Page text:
Corvette Crankshafts Part 1 - Power Rotation

We cast an eye on crankshafts and LS3 crank molds.

Christopher R. Phillip Oct 2, 2012 0 Comment(s)
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Three-hundred million times or more--from the first moment an LS3 engine roars to life in a new base or Grand Sport Corvette to the split-second the odometer celebrates 100,000 miles and beyond--Chevy's modern small-block V-8 crank performs its assigned duties with amazing reliability.

"Thanks to GM's 57 years of small-block V-8 crank-engineering experience, strict manufacturing processes, and precision machining, the LS3 crank is simply a rock-solid, no-fail part,” says GM Technology Communications Powertrain spokesperson Tom Read.

LS3 crank design begins at GM Powertrain Engineering in Pontiac, Michigan, where GM Product Engineers create virtual models of a new crank using 3-D computer-aided-design (CAD) systems. The digital data file is reviewed with GM engineers at Defiance Casting Operations in Defiance, Ohio, and evaluated for manufacturability, and this feedback is incorporated into the product design.

After both engineering teams approve the crank design, product CAD models are transformed electronically, accounting for foundry-process variables (such as shrinkage), to create crankshaft pattern-tooling models. These models are then viewed by a private pattern shop, which will produce the patterns.

The pattern shop uses CNC machines to manufacture these tools and then validates them using a coordinate-measuring machine (CMM). The CMM is digitally linked to the 3-D math data, ensuring strict design tolerances are met.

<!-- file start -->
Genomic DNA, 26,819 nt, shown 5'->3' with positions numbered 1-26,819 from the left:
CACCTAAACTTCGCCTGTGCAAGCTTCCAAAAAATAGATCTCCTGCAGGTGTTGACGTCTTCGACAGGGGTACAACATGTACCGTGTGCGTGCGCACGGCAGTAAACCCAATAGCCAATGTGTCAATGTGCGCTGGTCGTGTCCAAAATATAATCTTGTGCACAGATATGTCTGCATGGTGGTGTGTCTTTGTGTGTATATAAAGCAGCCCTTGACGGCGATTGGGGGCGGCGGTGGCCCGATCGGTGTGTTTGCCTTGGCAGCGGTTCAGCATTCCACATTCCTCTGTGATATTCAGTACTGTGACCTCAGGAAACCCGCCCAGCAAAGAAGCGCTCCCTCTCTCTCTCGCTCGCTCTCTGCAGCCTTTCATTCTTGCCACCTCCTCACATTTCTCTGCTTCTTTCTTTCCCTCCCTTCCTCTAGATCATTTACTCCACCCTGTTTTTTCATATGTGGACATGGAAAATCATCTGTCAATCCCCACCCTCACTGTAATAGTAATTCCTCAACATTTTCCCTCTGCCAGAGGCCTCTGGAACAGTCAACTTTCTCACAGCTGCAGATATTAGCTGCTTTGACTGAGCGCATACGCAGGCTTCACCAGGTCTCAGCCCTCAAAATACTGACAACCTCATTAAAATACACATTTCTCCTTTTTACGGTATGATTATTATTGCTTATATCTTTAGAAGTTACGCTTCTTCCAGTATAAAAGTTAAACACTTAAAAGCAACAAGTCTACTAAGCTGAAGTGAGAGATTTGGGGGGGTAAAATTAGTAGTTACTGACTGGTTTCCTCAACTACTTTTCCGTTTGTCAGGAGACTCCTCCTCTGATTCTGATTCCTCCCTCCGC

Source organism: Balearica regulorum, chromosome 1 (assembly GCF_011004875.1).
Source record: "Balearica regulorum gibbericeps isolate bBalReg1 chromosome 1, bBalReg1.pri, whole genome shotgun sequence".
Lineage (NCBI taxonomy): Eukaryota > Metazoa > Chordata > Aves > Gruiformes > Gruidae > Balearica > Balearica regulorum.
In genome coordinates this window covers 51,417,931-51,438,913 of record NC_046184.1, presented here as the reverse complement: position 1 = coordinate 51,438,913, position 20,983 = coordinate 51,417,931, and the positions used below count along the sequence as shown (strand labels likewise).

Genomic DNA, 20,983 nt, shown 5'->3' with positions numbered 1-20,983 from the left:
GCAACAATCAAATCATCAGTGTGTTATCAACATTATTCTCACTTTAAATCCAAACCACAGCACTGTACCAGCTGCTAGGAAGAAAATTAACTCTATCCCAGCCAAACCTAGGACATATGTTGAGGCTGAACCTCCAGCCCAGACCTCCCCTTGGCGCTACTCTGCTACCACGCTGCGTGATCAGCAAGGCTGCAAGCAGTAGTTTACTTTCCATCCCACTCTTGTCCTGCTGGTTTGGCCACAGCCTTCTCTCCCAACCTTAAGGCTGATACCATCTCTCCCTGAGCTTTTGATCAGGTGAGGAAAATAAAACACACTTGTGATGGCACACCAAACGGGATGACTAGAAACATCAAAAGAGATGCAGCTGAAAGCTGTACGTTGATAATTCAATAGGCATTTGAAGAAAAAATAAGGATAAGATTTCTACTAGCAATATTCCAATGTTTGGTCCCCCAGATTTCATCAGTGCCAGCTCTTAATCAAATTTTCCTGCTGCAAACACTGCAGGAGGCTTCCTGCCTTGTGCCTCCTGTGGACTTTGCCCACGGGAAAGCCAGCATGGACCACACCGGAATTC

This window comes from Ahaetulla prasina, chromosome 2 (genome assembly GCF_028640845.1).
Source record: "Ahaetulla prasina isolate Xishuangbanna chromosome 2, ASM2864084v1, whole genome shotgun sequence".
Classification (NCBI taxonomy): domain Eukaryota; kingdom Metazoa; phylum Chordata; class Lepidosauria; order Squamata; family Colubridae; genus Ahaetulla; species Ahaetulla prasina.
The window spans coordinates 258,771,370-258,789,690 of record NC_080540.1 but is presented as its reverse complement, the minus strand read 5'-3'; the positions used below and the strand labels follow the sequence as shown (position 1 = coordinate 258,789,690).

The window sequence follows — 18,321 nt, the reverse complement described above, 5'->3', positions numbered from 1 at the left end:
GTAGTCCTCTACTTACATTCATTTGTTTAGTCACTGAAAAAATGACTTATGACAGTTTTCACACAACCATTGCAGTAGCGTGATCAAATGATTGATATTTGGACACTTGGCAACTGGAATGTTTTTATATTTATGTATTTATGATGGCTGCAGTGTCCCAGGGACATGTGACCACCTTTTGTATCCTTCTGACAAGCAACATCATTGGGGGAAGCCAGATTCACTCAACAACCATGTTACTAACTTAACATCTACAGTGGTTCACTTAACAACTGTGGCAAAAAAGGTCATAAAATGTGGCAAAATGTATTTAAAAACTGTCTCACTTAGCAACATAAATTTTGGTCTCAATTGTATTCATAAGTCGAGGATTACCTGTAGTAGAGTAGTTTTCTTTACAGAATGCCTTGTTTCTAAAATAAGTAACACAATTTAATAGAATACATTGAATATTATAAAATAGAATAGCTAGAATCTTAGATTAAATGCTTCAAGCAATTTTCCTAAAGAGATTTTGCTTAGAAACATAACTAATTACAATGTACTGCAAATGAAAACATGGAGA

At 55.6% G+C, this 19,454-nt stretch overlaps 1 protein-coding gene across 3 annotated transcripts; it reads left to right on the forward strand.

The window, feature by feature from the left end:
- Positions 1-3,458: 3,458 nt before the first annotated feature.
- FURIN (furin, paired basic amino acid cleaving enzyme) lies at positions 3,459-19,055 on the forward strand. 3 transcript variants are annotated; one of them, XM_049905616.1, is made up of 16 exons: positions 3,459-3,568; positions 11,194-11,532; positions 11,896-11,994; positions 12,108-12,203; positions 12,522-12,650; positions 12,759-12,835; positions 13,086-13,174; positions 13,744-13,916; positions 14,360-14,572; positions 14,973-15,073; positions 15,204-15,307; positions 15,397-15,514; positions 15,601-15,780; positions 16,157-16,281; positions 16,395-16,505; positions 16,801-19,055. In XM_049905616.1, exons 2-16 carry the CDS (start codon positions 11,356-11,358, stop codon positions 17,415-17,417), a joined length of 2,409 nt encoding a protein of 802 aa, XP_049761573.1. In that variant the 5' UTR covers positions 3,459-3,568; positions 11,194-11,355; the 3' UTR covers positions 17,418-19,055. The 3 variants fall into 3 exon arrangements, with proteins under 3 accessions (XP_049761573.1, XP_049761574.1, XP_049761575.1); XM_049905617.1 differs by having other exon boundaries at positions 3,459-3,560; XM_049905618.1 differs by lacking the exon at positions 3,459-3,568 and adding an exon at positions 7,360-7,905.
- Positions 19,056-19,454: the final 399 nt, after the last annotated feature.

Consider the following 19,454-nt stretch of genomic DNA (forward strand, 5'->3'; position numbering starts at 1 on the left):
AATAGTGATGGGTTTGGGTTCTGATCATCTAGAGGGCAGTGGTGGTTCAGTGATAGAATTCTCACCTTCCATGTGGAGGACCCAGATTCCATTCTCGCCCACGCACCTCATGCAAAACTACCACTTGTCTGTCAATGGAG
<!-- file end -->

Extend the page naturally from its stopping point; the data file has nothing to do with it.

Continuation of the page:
A GM Tool Engineer inspects and dimensionally accepts the tools prior to shipment to GM Powertrain Defiance Casting Operations, where nodular-iron engine cranks are produced. The tools are used throughout the life cycle of the part or until a new pattern is required (after 500,000 molds, or 3 million cranks).

Once the tooling is in place, Defiance Casting Operations focuses its attention on the first step in the crank-manufacturing process: creating the sand-mold impressions that will yield the world-class nodular crankshafts for the LS3-powered Corvette.

Follow along as we show you some highlights of how it's done.

In our next issue, we'll show you how Defiance Casting Operations transforms iron ore from a solid metal into a molten liquid, transfers it into molds, and performs the other steps necessary to produce an unfinished LS3 crank.

Molding-Sand Ingredients

The molds, which are key to the Corvette crank-creation process, are formed from molding sand, a mixture of the following ingredients:
  • Silica sand (also known as silicon dioxide or SiO2): The mechanical and chemical weathering of quartz creates silica sand. GM sources lake and bank sands specifically, which are ideal for iron foundries.
  • Sodium and calcium bentonite (also known as Western and Southern Bentonite): These clays are used in varying percentages for hot strength and green (wet) strength.
  • Sea coal: This pulverized bituminous coal gives the green sand its black color. It reduces the amount of metal penetration into the sand and improves the surface finish of the casting.
  • Cob flour: As the name suggests, this flour is sourced from corn cobs. It serves as an initial combustible to allow for sand-grain expansion.

Vemp 1211 Corvette Crankshafts Part 1 Power Rotation 10 2/11

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